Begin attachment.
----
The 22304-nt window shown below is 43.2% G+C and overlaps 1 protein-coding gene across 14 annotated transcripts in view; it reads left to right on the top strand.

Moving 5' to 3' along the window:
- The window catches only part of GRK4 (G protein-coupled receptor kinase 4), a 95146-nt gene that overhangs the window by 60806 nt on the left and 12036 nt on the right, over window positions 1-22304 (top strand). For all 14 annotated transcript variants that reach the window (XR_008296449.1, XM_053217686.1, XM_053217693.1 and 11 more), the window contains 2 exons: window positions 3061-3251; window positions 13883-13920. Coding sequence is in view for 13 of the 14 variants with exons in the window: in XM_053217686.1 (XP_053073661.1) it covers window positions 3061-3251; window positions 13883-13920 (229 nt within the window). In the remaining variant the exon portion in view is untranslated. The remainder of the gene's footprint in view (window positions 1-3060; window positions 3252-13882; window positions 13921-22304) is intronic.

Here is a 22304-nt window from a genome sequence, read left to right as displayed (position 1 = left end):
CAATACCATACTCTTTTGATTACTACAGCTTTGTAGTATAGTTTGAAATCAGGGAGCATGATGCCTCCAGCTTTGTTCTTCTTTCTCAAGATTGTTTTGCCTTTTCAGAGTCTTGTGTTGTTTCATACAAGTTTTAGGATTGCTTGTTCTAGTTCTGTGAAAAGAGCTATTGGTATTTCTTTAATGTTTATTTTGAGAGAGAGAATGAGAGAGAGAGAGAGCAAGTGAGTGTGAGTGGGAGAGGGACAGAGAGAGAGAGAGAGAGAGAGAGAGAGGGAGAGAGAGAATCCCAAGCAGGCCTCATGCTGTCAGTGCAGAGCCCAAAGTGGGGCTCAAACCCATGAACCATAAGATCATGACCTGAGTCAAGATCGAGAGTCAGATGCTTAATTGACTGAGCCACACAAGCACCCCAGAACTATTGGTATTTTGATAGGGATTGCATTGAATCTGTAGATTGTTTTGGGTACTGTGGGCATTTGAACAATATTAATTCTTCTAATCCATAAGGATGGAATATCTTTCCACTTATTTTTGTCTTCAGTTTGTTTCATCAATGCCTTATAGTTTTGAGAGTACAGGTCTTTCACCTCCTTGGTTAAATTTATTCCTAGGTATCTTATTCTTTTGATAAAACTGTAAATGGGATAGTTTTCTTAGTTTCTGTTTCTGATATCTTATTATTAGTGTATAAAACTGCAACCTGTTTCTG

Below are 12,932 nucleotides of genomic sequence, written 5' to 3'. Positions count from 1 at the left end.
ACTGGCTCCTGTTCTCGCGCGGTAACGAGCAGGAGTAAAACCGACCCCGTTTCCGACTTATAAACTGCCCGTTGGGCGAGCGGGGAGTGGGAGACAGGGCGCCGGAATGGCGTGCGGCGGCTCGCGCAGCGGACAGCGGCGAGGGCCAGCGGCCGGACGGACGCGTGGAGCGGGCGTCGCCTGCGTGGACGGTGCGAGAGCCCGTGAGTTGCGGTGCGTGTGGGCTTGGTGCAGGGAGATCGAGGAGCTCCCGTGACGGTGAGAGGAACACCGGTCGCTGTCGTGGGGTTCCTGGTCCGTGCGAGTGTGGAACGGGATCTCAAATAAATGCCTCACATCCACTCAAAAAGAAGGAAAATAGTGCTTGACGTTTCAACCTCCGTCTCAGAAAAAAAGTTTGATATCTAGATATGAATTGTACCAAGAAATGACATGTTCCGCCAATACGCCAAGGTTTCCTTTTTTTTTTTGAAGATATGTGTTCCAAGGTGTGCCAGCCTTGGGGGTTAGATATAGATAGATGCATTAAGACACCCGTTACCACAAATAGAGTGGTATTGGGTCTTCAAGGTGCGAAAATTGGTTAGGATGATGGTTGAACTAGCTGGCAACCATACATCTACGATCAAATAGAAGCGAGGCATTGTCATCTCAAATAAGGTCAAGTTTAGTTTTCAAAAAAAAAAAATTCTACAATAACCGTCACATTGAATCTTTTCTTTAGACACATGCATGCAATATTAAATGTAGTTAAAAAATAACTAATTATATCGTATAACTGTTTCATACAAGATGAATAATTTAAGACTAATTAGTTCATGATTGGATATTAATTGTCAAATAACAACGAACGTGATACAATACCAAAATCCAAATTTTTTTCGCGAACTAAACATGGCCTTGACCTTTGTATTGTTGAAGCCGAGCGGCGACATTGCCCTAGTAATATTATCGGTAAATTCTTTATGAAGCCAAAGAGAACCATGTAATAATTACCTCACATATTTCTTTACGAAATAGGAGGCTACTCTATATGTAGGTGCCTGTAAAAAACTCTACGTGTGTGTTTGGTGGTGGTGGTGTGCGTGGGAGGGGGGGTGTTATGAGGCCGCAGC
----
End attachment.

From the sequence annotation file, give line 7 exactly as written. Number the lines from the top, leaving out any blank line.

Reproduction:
ACTGGCTCCTGTTCTCGCGCGGTAACGAGCAGGAGTAAAACCGACCCCGTTTCCGACTTATAAACTGCCCGTTGGGCGAGCGGGGAGTGGGAGACAGGGCGCCGGAATGGCGTGCGGCGGCTCGCGCAGCGGACAGCGGCGAGGGCCAGCGGCCGGACGGACGCGTGGAGCGGGCGTCGCCTGCGTGGACGGTGCGAGAGCCCGTGAGTTGCGGTGCGTGTGGGCTTGGTGCAGGGAGATCGAGGAGCTCCCGTGACGGTGAGAGGAACACCGGTCGCTGTCGTGGGGTTCCTGGTCCGTGCGAGTGTGGAACGGGATCTCAAATAAATGCCTCACATCCACTCAAAAAGAAGGAAAATAGTGCTTGACGTTTCAACCTCCGTCTCAGAAAAAAAGTTTGATATCTAGATATGAATTGTACCAAGAAATGACATGTTCCGCCAATACGCCAAGGTTTCCTTTTTTTTTTTGAAGATATGTGTTCCAAGGTGTGCCAGCCTTGGGGGTTAGATATAGATAGATGCATTAAGACACCCGTTACCACAAATAGAGTGGTATTGGGTCTTCAAGGTGCGAAAATTGGTTAGGATGATGGTTGAACTAGCTGGCAACCATACATCTACGATCAAATAGAAGCGAGGCATTGTCATCTCAAATAAGGTCAAGTTTAGTTTTCAAAAAAAAAAAATTCTACAATAACCGTCACATTGAATCTTTTCTTTAGACACATGCATGCAATATTAAATGTAGTTAAAAAATAACTAATTATATCGTATAACTGTTTCATACAAGATGAATAATTTAAGACTAATTAGTTCATGATTGGATATTAATTGTCAAATAACAACGAACGTGATACAATACCAAAATCCAAATTTTTTTCGCGAACTAAACATGGCCTTGACCTTTGTATTGTTGAAGCCGAGCGGCGACATTGCCCTAGTAATATTATCGGTAAATTCTTTATGAAGCCAAAGAGAACCATGTAATAATTACCTCACATATTTCTTTACGAAATAGGAGGCTACTCTATATGTAGGTGCCTGTAAAAAACTCTACGTGTGTGTTTGGTGGTGGTGGTGTGCGTGGGAGGGGGGGTGTTATGAGGCCGCAGC